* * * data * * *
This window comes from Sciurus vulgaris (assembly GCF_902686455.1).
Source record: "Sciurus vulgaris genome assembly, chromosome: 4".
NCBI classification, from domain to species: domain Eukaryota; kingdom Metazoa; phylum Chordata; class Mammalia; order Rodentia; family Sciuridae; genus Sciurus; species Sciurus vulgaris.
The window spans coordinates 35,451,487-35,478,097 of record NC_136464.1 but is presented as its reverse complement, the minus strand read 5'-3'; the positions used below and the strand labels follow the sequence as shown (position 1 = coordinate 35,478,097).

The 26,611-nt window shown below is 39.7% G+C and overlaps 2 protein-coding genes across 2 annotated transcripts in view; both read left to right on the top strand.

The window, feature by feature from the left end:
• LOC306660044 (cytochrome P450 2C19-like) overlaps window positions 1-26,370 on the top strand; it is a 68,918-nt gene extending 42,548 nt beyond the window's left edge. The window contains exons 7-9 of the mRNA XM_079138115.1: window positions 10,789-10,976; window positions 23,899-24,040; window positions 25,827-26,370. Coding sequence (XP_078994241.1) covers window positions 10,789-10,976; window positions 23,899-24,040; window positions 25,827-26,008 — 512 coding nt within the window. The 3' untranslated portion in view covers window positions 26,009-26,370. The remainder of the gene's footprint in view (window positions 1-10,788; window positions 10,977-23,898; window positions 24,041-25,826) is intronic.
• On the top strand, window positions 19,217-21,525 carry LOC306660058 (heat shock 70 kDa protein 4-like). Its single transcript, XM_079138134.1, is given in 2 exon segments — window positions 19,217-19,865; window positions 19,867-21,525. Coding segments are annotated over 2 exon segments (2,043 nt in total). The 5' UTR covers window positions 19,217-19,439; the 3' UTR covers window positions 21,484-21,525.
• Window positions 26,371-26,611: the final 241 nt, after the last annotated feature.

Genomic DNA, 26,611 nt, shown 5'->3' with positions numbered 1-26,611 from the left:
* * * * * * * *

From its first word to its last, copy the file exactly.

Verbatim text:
This window comes from Sciurus vulgaris (assembly GCF_902686455.1).
Source record: "Sciurus vulgaris genome assembly, chromosome: 4".
NCBI classification, from domain to species: domain Eukaryota; kingdom Metazoa; phylum Chordata; class Mammalia; order Rodentia; family Sciuridae; genus Sciurus; species Sciurus vulgaris.
The window spans coordinates 35,451,487-35,478,097 of record NC_136464.1 but is presented as its reverse complement, the minus strand read 5'-3'; the positions used below and the strand labels follow the sequence as shown (position 1 = coordinate 35,478,097).

The 26,611-nt window shown below is 39.7% G+C and overlaps 2 protein-coding genes across 2 annotated transcripts in view; both read left to right on the top strand.

The window, feature by feature from the left end:
• LOC306660044 (cytochrome P450 2C19-like) overlaps window positions 1-26,370 on the top strand; it is a 68,918-nt gene extending 42,548 nt beyond the window's left edge. The window contains exons 7-9 of the mRNA XM_079138115.1: window positions 10,789-10,976; window positions 23,899-24,040; window positions 25,827-26,370. Coding sequence (XP_078994241.1) covers window positions 10,789-10,976; window positions 23,899-24,040; window positions 25,827-26,008 — 512 coding nt within the window. The 3' untranslated portion in view covers window positions 26,009-26,370. The remainder of the gene's footprint in view (window positions 1-10,788; window positions 10,977-23,898; window positions 24,041-25,826) is intronic.
• On the top strand, window positions 19,217-21,525 carry LOC306660058 (heat shock 70 kDa protein 4-like). Its single transcript, XM_079138134.1, is given in 2 exon segments — window positions 19,217-19,865; window positions 19,867-21,525. Coding segments are annotated over 2 exon segments (2,043 nt in total). The 5' UTR covers window positions 19,217-19,439; the 3' UTR covers window positions 21,484-21,525.
• Window positions 26,371-26,611: the final 241 nt, after the last annotated feature.

Genomic DNA, 26,611 nt, shown 5'->3' with positions numbered 1-26,611 from the left: